India is a vey diverse country with many religions such as Hinduism, Christianity, Islam, Jainism, Sikhism, etc. According to Article 25 of the Indian Constitution, India is a secular7 country and gives equal importance to all the religions, and lets its citizens freedom to practice, process and propagate any religion.

No, Hijab is not banned in India, but in January 2022 a dispute pertaining to school uniforms was reported in a government school in Karnataka where a Muslim girl was denied entry in the school because she was wearing a Hijab. Over the following weeks, the dispute spread to other colleges and schools across the state, with groups of Hindu students staging counter-protests by demanding to wear saffron scarves. This led to various protests in the schools and colleges and outside the schools and colleges and also a petition8 was filed in the Karnataka High Court.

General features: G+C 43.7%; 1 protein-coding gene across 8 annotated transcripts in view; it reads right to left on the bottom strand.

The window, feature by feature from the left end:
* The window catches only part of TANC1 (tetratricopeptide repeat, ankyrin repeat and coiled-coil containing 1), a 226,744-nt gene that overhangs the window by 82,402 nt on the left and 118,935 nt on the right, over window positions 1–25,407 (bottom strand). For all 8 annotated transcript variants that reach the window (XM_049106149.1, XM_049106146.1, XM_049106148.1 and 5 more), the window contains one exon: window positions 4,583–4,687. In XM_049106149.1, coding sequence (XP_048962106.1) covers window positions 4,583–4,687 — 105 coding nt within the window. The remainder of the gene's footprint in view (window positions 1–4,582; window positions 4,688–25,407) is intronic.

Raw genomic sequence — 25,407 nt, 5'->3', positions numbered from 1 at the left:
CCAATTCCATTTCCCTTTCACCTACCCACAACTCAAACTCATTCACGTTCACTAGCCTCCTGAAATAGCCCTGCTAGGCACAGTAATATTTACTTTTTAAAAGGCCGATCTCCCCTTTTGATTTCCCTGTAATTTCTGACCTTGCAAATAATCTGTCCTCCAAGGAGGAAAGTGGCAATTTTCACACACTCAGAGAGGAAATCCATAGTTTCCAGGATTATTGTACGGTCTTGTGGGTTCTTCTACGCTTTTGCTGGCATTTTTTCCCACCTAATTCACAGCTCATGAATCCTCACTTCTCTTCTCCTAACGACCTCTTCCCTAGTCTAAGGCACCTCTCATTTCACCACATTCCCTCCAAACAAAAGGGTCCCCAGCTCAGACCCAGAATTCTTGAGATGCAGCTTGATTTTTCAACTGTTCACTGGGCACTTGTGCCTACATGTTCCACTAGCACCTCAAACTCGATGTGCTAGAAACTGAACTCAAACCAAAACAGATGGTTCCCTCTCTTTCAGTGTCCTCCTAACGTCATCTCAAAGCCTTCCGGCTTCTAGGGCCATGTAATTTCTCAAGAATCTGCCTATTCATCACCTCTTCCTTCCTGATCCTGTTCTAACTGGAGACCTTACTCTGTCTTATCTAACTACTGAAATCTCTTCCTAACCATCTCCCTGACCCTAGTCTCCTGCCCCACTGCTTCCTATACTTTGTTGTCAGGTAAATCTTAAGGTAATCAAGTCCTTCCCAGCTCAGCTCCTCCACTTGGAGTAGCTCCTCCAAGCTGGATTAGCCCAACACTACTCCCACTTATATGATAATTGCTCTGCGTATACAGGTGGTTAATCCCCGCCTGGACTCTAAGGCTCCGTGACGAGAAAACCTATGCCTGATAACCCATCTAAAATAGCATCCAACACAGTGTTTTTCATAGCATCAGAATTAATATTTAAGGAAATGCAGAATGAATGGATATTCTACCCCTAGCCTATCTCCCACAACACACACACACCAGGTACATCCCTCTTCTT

The Hijab Controversy of Karnataka

This whole Hijab controversy started in MGM college9 in Karnataka. Some college girls were not allowed entry in the classroom as they were wearing hijabs, which was not in their prescribed college uniform. The girls started protesting for their rights which led to various protests across the country. When news reporters asked these Muslim girls about why they were wearing hijabs which were not a part of their school uniform, their answer was that – “Hijab protects their dignity and because they have been wearing it since an early age.”

Another girl said that – “Hijab is their first priority and education is their second priority.

The same question was asked to Hindu girls, and the students said that school is the only place where students from all religions come to study in a uniform way. The students said that if Muslim girls are allowed to wear headscarves/Hijabs then all students should be allowed to wear scarves, because the point of wearing a uniform is that all students should be equal in all aspects, and that if they want to wear hijabs and study then they should go in the colleges which allow them to wear hijabs and not study in this college.

The matter was taken to the High Court of Karnataka.

The Hearing and Verdict of the Case in Karnataka High Court